Paul van den Brink Recognized with the Capacity Building Award
Andreu Rico, University of Valencia
Paul van den Brink was awarded the 2023 SETAC Capacity Building Award to recognize the work he has done in developing nations to help develop institutions that can support professionals capable of undertaking chemical risk assessment.
When he was SETAC Europe and later World Council president, he helped to facilitate the establishment of SETAC Africa. He presented and organized short courses at a series of meetings across Africa between 2003–2011, including the Cameroon Society for Toxicological Sciences and the nascent SETAC Africa meetings, where he also discussed how best to establish the African geographic unit as a part of the global SETAC program.
His work was neither limited to SETAC nor Africa. Van den Brink served on the organizing committee for a workshop that analyzed the health, ecological and economic impacts of pesticide use and management in the Red River Delta of Vietnam in 2005. He continued his work through other international workshops that tackled global problems, including:
- The impacts of agricultural contaminants on ecosystem services in South Asia
- The threats pesticides may have on rice and wetlands, in concert with RAMSAR
- Environmental contaminants and long-term change in tropical forests
- Aquatic risk assessment of pesticides in Latin America
- Pesticide registration by analogy, in concert with an FAO working group
- Ground- and surface water risk assessment, in concert with an FAO working group
- Understanding environmental and non-therapeutic health risks of increasing access to medicines in low- and middle-income countries
In addition to providing courses on environmental toxicology and ecotoxicology in Costa Rica, Brazil, Ghana, Zambia, South Africa, Ethiopia, Uzbekistan, Sri Lanka, Thailand, Vietnam and China, van den Brink has contributed to the success of various projects relating to chemical risk assessment and management. His work on the Pesticide Risk Reduction Program in Ethiopia supported regulatory bodies in Africa, like the Plant Health Regulatory Directorate of Ethiopia. His work in Asia included many EU-funded projects, including Managing Agrochemicals in Multi-use Aquatic Systems, in which van den Brink collaborated closely with researchers from Sri Lanka and Thailand; Sustainable Ethical Aquaculture Trade, with researchers from Bangladesh, Thailand, Vietnam and China; and Managing Pesticides in Vegetable Systems in South-East Asia: Combining Environment and Trade, with researchers from Vietnam, Thailand and China. Together, van den Brink and his colleagues improved the curriculum and enhanced local expertise in environmental management and impacts of chemicals in aquaculture and agriculture.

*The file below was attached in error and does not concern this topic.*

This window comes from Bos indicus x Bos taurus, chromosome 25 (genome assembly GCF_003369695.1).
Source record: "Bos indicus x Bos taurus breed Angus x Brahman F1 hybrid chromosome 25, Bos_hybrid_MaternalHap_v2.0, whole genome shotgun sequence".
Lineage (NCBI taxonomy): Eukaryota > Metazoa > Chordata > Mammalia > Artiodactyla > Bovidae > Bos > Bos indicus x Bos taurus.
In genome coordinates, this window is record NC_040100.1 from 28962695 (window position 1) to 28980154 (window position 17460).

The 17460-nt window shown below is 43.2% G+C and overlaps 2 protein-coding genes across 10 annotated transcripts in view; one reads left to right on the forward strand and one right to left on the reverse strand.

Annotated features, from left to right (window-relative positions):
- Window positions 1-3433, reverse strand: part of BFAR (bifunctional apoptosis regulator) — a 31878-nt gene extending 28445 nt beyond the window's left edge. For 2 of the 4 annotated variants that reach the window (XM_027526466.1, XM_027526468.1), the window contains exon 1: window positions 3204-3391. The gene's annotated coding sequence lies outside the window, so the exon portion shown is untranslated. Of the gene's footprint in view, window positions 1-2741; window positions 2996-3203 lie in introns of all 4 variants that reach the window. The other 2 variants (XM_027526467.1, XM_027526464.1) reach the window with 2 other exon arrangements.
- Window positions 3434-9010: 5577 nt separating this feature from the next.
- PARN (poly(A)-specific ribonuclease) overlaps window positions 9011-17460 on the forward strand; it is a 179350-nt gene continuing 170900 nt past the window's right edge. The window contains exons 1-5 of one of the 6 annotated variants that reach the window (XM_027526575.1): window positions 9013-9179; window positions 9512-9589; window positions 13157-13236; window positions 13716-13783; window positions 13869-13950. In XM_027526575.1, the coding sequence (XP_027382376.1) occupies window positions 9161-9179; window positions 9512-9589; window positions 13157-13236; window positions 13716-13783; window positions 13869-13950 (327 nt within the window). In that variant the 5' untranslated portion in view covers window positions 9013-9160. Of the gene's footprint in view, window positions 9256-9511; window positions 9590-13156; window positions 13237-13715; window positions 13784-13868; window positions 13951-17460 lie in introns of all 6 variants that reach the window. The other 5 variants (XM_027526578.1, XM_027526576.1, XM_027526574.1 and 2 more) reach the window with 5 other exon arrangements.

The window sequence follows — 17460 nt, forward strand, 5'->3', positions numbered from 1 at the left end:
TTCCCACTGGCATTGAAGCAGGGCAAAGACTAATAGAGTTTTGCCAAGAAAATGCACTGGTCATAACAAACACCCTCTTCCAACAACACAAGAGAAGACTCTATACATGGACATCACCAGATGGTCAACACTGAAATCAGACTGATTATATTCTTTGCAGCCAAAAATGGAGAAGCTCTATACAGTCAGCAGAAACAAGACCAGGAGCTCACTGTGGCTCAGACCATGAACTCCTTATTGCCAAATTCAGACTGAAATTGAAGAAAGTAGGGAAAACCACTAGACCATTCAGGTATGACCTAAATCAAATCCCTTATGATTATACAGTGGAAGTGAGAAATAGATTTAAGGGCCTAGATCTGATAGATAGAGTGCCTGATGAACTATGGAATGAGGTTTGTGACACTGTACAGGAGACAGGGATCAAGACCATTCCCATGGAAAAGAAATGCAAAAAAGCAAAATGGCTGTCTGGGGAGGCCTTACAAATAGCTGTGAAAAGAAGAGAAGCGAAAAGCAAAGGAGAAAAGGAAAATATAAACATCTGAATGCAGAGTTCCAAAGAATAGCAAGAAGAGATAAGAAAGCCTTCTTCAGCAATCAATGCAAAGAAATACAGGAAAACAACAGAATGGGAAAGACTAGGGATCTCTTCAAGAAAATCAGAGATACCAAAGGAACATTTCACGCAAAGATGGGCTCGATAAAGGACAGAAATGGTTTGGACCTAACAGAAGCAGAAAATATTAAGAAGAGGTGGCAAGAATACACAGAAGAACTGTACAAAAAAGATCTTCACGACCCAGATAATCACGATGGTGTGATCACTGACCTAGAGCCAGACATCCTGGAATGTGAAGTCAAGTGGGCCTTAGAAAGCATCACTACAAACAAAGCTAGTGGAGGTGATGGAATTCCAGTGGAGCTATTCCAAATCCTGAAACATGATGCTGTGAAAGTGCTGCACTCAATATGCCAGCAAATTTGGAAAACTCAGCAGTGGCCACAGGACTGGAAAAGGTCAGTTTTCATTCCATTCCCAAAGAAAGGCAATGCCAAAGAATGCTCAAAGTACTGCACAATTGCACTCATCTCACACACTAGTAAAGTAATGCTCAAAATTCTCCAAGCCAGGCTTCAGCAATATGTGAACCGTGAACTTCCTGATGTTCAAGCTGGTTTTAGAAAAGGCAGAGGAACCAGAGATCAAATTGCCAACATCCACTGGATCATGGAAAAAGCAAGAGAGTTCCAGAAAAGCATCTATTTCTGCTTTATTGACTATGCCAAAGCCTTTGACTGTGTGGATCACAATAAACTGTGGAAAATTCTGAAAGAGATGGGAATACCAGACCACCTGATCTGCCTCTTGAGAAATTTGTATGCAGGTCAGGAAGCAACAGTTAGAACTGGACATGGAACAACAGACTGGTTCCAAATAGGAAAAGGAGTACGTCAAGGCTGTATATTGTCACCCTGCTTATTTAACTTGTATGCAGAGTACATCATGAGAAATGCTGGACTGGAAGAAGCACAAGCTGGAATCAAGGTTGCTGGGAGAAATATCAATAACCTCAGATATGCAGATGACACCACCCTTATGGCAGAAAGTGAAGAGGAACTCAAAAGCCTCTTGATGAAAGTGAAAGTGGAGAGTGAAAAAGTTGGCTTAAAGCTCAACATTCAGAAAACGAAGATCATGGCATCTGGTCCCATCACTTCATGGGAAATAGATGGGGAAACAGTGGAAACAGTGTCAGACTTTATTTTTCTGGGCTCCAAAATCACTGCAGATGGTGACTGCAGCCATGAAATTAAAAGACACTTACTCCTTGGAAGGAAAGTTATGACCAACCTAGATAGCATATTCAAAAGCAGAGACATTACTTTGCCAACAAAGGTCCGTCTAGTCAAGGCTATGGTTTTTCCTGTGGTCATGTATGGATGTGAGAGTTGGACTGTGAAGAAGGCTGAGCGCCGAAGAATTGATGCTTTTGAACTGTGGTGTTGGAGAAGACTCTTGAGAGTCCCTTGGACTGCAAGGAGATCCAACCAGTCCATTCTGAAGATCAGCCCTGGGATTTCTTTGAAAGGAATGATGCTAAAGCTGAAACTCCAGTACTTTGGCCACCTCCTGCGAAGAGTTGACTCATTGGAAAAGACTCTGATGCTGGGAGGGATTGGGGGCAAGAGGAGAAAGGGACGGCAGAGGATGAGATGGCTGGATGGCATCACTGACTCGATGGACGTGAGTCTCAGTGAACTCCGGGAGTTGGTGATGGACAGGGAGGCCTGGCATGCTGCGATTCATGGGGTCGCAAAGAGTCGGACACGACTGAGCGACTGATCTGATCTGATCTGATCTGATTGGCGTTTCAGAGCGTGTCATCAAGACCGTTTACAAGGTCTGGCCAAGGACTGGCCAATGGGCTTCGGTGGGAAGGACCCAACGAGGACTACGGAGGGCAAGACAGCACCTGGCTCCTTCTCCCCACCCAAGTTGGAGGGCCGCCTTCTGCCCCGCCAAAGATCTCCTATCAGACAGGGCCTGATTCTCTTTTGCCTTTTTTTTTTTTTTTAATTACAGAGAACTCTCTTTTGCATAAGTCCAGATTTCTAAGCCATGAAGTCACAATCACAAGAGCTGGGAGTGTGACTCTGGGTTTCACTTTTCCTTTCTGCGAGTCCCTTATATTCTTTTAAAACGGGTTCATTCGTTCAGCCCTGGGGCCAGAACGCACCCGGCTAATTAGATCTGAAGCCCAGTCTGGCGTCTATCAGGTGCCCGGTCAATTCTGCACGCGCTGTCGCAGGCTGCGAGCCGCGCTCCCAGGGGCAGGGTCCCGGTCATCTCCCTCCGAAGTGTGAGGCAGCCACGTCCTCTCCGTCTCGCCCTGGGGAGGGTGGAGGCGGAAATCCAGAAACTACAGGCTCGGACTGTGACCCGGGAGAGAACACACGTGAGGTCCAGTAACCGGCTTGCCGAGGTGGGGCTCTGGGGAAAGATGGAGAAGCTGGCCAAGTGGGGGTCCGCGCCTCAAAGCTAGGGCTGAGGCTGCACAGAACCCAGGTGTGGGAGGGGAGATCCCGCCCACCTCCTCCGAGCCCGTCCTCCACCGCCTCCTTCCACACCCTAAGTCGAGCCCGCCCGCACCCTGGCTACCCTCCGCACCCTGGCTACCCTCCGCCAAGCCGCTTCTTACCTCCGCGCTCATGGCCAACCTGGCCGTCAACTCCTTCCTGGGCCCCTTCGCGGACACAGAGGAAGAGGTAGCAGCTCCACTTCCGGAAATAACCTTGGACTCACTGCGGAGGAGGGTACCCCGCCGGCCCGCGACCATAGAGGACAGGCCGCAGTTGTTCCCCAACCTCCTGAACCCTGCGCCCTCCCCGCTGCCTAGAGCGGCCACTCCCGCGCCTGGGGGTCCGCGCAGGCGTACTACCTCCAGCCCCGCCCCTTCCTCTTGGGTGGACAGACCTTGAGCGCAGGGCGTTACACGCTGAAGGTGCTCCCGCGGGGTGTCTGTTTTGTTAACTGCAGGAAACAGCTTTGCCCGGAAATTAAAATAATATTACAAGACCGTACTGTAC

Aside from his direct contributions to workshops, van den Brink has served as a mentor and supervisor to many PhD students both from developing nations and those in the Global South. He has helped his students publish work that has contributed to the development of environmental toxicology and chemistry in general, and in many cases, work that has been foundational for many developing nations.
Finally, van den Brink contributed to the development of two models that help support risk assessment in the developing world. The PRIMET model is a decision support system for assessing pesticide risks in the tropics to man, environment and trade based on risk assessment procedures used in the European Union. The PRIMET decision support system can estimate the risks of pesticide application to aquatic life, terrestrial life, bees, non-target arthropods, the use of groundwater as drinking water and dietary exposure via the consumption of groundwater, vegetables, fish and macrophytes using a minimum of input data. The model is used by many researchers from developing nations to perform a first-tier risk assessment. He also contributed to the development of the ERA-AQUA DSS, a modeling platform to assess the risks of aquaculture chemicals to aquatic ecosystems, human health and trade in Asian pond-based farms.
Van den Brink was awarded at the SETAC Dublin meeting earlier this year.
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